Sunday, November 04, 2012

Survey about teaching English in Korea

A reader asked me if I could direct people toward an online survey he has posted about teaching English in Korea:
Basically my survey is to test some of my core assumptions about the ESL teaching community in Korea. I taught there in 2007-2008 for 1 year and although I had a CELTA and some great intentions I quickly found it wasn't enough to run a classroom.

While there I founded the Bundang Social Club (BSC) on Facebook, which has around 1700 members now. Although I don't run the club anymore (it's now in the hands of far more capable people who are on the ground) I learned a lot (and continue to) from my experience with the club. I realised that the problem isn't that Korea attracts malcontents or that the ESL industry is full of people who don't care about teaching and would rather party. It's that if you don't have the right resources and work environment then you won't be very effective at your job and if you aren't good at your job you won't enjoy going to work everyday and if that's the case then you're very unlikely to be a happy camper in general. And it seems a little silly to me really as there's no shortage of good resources in the world (I know having taught ESL in Sydney for a few years after I left Korea) and there's no shortage of teachers who need them, so all that's required is to put the two together.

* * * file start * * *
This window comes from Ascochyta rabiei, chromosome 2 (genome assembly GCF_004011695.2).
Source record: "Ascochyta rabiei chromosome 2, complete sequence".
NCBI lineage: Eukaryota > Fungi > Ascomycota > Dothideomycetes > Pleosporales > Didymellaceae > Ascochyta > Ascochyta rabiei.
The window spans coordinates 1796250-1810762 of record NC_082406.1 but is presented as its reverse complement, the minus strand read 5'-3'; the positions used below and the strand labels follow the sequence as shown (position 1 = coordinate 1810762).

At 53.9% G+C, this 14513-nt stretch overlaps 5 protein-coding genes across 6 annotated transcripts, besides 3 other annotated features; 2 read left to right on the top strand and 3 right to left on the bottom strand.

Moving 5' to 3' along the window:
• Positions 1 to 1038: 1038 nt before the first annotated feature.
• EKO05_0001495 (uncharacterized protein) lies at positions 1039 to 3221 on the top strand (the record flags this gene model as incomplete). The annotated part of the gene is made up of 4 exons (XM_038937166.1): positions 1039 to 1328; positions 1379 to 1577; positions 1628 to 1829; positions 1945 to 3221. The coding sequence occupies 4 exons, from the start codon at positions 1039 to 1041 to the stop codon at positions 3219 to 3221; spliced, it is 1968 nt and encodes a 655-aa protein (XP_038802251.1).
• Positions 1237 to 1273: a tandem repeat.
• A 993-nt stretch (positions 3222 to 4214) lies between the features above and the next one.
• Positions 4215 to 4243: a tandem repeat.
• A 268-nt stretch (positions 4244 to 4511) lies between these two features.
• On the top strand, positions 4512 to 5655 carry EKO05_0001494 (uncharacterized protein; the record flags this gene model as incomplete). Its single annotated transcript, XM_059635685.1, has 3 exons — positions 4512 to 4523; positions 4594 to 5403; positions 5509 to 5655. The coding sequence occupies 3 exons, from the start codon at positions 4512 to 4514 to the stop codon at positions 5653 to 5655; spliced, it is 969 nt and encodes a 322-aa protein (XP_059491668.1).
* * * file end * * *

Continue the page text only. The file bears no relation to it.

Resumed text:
So my questions mostly relate to work conditions as well as other questions designed to try and give me more of an insight into what the ESL teachers think and feel are their biggest problems at work. As I wrote the survey I realised just how many assumptions I had about who Korean ESL teachers are as a group and how untested they were not just by me but by almost anyone. I can think of only one blog out there that takes a data and research driven approach to what they write and that's your blog, Popular Gusts. I think the results would be really exciting and would shatter some core assumptions. I also think it's one of the few, if any, meaningful ways that the average teacher can have their voice heard in a quantitative and qualitative way. I'd love to get 1,000 respondents and have the results in the public domain. If people answer, share with their friends and post it to different places online then that would be really neat, I think.

Whatever you can do to get the word out would rock. Thanks heaps, I'll leave the survey up for a week or two more.
 The survey is here.


Unknown said...

As the survey writer just wanted to say a public thanks to Popular Gusts for helping get this out there. Although my 1,000 responses is a pretty optimistic figure. I'll keep monitoring the comments and will be happy to respond to any questions readers may have.

Kind regards,

Christian Thurston

Christian Thurston said...

The survey is closed, thanks to every for taking part and Popular Gusts for posting it :)